• Necrotizing fasciitis (NF) is a bacterial infection of the skin, commonly occurring when bacteria pass into the body through an open cut, scrape, burn wound or other puncture wound. Patients with NF may complain of swelling and muscle soreness at the site of the infectious process.  The skin is generally warm to the touch and red or purple in color.  As the disease progresses, it may be accompanied by blisters, ulcers or blackening of the skin.  NF is a medical emergency and should be treated in an urgent manner as the bacteria quickly spreads through connective tissue, and can lead to amputations or death within a narrow window of time.  Aggressive surgical debridement, coupled with systemic antimicrobials and hyperbaric oxygen, is often required to prevent the infection from continuing to spread and potentially result in significant morbidity and mortality.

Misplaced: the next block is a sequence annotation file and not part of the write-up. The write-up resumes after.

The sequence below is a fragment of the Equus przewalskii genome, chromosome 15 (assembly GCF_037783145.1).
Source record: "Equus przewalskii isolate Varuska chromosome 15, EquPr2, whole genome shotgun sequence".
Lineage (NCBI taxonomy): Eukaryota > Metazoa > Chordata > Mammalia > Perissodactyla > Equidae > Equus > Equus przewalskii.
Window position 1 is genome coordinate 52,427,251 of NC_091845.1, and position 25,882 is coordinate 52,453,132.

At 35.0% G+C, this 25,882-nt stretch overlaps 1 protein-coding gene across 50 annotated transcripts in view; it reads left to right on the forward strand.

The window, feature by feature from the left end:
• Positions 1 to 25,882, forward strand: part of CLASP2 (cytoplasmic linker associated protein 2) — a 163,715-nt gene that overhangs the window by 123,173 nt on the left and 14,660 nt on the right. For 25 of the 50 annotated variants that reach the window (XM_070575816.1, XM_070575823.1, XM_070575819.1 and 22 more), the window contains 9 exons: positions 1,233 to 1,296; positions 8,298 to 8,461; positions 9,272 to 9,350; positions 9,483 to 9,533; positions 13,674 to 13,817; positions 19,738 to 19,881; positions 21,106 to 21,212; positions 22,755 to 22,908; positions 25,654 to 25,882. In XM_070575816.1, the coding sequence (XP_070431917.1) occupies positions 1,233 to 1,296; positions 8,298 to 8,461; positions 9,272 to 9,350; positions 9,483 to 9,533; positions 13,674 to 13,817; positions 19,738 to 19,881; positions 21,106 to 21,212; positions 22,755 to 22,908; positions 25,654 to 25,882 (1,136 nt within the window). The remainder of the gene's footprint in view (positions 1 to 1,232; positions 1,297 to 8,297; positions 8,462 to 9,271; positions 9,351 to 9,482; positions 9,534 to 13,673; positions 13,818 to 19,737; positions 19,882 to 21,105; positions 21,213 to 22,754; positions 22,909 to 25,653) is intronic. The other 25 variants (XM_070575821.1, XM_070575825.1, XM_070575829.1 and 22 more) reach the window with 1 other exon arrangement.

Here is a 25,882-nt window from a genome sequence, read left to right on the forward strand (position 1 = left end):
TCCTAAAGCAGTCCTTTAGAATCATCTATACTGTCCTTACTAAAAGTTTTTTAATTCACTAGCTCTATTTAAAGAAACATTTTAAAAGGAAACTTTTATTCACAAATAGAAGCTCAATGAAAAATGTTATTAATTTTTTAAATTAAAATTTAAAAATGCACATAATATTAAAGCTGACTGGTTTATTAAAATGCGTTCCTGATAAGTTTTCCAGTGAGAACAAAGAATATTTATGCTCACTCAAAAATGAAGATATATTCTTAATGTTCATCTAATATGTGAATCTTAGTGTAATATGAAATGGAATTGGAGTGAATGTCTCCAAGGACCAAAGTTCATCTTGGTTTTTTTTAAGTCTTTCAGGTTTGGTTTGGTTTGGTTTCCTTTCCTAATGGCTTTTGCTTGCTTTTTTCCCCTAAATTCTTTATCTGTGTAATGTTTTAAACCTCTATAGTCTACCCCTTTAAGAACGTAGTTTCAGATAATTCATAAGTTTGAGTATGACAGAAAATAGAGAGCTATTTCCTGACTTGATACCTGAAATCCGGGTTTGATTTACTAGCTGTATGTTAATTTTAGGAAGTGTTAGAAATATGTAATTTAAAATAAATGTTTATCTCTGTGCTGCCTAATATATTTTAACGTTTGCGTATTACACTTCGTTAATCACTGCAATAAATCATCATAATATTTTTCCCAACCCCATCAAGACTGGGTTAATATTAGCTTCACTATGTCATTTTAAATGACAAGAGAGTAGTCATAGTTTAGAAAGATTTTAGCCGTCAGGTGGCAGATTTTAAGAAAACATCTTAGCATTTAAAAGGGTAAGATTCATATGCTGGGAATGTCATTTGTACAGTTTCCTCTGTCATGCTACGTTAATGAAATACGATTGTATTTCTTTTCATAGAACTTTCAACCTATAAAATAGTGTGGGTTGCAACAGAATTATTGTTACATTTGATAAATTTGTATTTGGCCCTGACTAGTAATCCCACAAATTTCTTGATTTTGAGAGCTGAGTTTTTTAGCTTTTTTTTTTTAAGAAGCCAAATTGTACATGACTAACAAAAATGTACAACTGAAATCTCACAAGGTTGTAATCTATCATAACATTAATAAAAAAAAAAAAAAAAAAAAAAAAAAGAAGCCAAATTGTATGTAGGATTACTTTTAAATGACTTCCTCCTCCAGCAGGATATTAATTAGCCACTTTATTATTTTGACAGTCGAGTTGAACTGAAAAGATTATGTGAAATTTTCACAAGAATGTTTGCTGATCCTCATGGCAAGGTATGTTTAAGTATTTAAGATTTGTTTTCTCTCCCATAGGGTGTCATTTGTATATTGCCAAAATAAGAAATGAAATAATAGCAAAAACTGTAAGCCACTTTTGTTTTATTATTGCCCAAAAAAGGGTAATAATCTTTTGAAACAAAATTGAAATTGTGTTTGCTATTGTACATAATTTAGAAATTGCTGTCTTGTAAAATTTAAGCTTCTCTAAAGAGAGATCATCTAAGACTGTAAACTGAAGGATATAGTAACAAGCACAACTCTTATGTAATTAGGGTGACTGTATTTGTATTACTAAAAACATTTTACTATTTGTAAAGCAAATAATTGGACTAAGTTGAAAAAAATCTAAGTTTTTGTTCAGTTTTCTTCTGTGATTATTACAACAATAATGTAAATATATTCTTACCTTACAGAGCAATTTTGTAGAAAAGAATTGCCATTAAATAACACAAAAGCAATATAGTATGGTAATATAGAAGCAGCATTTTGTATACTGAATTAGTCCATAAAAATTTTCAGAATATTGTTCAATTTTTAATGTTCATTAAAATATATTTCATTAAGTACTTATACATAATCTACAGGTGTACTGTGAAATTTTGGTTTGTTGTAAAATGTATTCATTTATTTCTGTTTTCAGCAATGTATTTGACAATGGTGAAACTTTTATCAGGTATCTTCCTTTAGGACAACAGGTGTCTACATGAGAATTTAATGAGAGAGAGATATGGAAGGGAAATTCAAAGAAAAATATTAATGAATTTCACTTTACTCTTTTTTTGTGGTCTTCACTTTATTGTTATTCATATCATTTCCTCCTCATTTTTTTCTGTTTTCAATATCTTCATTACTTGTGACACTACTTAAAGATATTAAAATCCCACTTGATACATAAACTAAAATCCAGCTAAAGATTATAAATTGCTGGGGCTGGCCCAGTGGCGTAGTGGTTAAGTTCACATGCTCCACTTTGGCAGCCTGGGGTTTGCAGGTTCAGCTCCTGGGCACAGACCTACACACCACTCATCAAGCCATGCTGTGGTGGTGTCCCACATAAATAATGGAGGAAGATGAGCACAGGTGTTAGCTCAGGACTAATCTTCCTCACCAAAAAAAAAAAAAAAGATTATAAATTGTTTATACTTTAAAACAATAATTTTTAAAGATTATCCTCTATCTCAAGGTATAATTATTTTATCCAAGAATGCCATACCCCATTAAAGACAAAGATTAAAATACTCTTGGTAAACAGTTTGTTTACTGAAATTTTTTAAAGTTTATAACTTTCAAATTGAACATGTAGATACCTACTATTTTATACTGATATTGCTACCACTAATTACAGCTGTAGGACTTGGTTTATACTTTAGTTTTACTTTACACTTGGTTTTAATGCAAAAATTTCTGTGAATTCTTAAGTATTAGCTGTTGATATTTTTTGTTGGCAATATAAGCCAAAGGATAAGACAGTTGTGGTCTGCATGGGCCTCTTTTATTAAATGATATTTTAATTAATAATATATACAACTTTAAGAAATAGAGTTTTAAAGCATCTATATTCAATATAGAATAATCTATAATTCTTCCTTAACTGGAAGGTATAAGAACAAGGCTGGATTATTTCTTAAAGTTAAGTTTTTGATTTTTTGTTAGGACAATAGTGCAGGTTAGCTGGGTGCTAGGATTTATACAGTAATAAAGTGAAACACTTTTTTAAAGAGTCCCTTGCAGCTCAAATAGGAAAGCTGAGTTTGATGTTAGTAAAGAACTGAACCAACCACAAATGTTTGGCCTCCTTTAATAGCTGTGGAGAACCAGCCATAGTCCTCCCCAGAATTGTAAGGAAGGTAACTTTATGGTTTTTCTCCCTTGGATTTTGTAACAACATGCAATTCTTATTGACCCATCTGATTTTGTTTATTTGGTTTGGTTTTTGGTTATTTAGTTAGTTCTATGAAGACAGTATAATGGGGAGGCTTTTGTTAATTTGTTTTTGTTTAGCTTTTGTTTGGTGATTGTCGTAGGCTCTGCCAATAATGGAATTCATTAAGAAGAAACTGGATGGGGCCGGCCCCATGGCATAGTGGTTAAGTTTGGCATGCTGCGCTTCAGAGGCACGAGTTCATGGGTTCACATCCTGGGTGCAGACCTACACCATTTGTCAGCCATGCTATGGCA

• Diabetic ulcers occur in approximately 15% of diabetic patients.  If treated properly, patients can avoid amputation, which affects about 1 in 5 patients who develop an ulcer.  Patients who develop ulcers should seek immediate attention from a specialist.
  • Cellulitis is a bacterial skin infection that can spread rapidly if not treated immediately.  Cellulitis can result in necrotizing fasciitis or sepsis, potentially life threatening conditions.  Patients often present with painful, swollen areas of red skin that are warm to the touch.  Although it’s most commonly seen on the skin of the lower legs, it can occur anywhere throughout the body.  Untreated or mistreated cellulitis can extend through the soft tissues into the lymph nodes and bloodstream, resulting in life threating conditions.  Cellulitis should be treated aggressively with antimicrobials while excluding the diagnosis of necrotizing fasciitis and sepsis.  Significant cellulitis can result in morbidity and mortality and thus should be treated by infectious experts at a medical facility or burn center.